When everyone has a blog, a MySpace page or Facebook entry, everyone is a publisher. When everyone has a cellphone with a camera in it, everyone is a paparazzo. When everyone can upload video on YouTube, everyone is filmmaker. When everyone is a publisher, paparazzo or filmmaker, everyone else is a public figure. We’re all public figures now. The blogosphere has made the global discussion so much richer — and each of us so much more transparent.After identifying the problem and surrounding it with a thicket of vertical pronouns, it's time for Friedman to move on to a conclusion by borrowing some insights from an expert, business ethicist Dov Seidman, author of "How." (You can tell he's an expert, because his prose runs to klunky metaphors.) With Seidman's authority backing him up, Friedman counsels living transparently, and advocates apologizing when you screw up.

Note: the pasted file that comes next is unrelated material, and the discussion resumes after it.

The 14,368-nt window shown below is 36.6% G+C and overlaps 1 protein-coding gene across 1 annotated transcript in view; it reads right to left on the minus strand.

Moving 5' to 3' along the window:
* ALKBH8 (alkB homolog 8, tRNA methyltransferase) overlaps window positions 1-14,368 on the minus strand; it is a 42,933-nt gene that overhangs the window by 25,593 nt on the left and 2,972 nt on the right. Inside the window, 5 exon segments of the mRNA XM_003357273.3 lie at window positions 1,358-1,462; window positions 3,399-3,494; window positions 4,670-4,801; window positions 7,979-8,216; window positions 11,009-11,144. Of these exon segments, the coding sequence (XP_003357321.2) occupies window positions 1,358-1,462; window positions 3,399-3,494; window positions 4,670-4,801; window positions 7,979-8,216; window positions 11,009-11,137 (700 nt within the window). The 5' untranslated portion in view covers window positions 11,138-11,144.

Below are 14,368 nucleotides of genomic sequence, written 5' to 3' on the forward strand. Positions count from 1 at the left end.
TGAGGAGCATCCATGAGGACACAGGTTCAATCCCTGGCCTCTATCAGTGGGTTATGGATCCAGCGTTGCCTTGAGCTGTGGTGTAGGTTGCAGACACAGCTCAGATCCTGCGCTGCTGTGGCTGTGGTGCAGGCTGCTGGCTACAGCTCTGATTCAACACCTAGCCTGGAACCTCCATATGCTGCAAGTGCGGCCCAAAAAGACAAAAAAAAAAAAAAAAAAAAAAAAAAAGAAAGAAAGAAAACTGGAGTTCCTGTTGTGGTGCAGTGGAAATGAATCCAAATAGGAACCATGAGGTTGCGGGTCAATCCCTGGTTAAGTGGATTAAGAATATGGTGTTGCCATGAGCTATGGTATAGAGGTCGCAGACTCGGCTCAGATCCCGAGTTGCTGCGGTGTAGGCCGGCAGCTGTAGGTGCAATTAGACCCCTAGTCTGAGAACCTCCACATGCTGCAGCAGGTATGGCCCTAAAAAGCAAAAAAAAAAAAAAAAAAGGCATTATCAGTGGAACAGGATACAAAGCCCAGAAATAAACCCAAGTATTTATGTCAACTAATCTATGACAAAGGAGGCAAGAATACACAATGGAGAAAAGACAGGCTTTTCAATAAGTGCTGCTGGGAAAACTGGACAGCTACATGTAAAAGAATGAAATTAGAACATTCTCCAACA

“We do not live in glass houses (houses have walls); we live on glass microscope slides ... visible and exposed to all,” he writes. So whether you’re selling cars or newspapers (or just buying one at the newsstand), get your hows right — how you build trust, how you collaborate, how you lead and how you say you’re sorry. More people than ever will know about it when you do — or don't.If only. Although the Iraq war has been a nightmare from the very beginning, we've never heard an apology from Friedman for his famous rallying cry in the lead-up to the war, "Give War a Chance."